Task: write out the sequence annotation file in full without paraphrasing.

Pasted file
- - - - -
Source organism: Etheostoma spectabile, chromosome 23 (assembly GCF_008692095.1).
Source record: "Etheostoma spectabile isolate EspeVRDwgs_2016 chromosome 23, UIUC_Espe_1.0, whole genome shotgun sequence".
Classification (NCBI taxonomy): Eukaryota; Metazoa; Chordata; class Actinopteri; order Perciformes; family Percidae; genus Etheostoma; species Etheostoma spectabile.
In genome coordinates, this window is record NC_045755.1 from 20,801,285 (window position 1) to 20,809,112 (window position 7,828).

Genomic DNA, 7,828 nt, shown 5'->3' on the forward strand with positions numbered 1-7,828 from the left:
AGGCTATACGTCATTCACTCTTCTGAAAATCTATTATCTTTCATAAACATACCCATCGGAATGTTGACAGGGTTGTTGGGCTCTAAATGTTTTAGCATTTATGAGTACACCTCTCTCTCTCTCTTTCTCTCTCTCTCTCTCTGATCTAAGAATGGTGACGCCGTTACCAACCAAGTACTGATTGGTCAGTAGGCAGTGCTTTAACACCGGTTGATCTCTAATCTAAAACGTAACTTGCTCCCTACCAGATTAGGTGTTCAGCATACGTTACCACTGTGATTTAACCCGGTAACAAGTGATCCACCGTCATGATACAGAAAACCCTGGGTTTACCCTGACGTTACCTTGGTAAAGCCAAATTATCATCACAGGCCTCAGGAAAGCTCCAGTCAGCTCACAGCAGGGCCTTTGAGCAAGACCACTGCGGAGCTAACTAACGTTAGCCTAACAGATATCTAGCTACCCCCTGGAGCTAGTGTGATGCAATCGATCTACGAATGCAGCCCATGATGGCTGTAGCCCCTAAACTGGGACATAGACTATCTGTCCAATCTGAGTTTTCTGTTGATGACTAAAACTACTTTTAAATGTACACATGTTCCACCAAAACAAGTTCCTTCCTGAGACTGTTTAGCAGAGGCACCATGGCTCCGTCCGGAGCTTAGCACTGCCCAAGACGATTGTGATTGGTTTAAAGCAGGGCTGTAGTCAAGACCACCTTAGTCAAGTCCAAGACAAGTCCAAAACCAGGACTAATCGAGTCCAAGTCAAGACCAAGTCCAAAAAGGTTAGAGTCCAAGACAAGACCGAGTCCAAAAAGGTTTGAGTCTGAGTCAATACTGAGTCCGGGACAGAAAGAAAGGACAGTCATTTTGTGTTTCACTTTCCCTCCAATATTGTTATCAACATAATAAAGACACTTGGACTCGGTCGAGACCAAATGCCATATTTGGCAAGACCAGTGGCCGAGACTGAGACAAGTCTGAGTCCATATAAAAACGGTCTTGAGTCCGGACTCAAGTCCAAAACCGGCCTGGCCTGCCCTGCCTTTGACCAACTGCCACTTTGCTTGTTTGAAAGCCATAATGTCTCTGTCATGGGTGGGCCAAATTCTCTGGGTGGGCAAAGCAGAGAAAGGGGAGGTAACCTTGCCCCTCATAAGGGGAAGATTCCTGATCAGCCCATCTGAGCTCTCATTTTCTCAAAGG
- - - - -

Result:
Source organism: Etheostoma spectabile, chromosome 23 (assembly GCF_008692095.1).
Source record: "Etheostoma spectabile isolate EspeVRDwgs_2016 chromosome 23, UIUC_Espe_1.0, whole genome shotgun sequence".
Classification (NCBI taxonomy): Eukaryota; Metazoa; Chordata; class Actinopteri; order Perciformes; family Percidae; genus Etheostoma; species Etheostoma spectabile.
In genome coordinates, this window is record NC_045755.1 from 20,801,285 (window position 1) to 20,809,112 (window position 7,828).

Genomic DNA, 7,828 nt, shown 5'->3' on the forward strand with positions numbered 1-7,828 from the left:
AGGCTATACGTCATTCACTCTTCTGAAAATCTATTATCTTTCATAAACATACCCATCGGAATGTTGACAGGGTTGTTGGGCTCTAAATGTTTTAGCATTTATGAGTACACCTCTCTCTCTCTCTTTCTCTCTCTCTCTCTCTGATCTAAGAATGGTGACGCCGTTACCAACCAAGTACTGATTGGTCAGTAGGCAGTGCTTTAACACCGGTTGATCTCTAATCTAAAACGTAACTTGCTCCCTACCAGATTAGGTGTTCAGCATACGTTACCACTGTGATTTAACCCGGTAACAAGTGATCCACCGTCATGATACAGAAAACCCTGGGTTTACCCTGACGTTACCTTGGTAAAGCCAAATTATCATCACAGGCCTCAGGAAAGCTCCAGTCAGCTCACAGCAGGGCCTTTGAGCAAGACCACTGCGGAGCTAACTAACGTTAGCCTAACAGATATCTAGCTACCCCCTGGAGCTAGTGTGATGCAATCGATCTACGAATGCAGCCCATGATGGCTGTAGCCCCTAAACTGGGACATAGACTATCTGTCCAATCTGAGTTTTCTGTTGATGACTAAAACTACTTTTAAATGTACACATGTTCCACCAAAACAAGTTCCTTCCTGAGACTGTTTAGCAGAGGCACCATGGCTCCGTCCGGAGCTTAGCACTGCCCAAGACGATTGTGATTGGTTTAAAGCAGGGCTGTAGTCAAGACCACCTTAGTCAAGTCCAAGACAAGTCCAAAACCAGGACTAATCGAGTCCAAGTCAAGACCAAGTCCAAAAAGGTTAGAGTCCAAGACAAGACCGAGTCCAAAAAGGTTTGAGTCTGAGTCAATACTGAGTCCGGGACAGAAAGAAAGGACAGTCATTTTGTGTTTCACTTTCCCTCCAATATTGTTATCAACATAATAAAGACACTTGGACTCGGTCGAGACCAAATGCCATATTTGGCAAGACCAGTGGCCGAGACTGAGACAAGTCTGAGTCCATATAAAAACGGTCTTGAGTCCGGACTCAAGTCCAAAACCGGCCTGGCCTGCCCTGCCTTTGACCAACTGCCACTTTGCTTGTTTGAAAGCCATAATGTCTCTGTCATGGGTGGGCCAAATTCTCTGGGTGGGCAAAGCAGAGAAAGGGGAGGTAACCTTGCCCCTCATAAGGGGAAGATTCCTGATCAGCCCATCTGAGCTCTCATTTTCTCAAAGG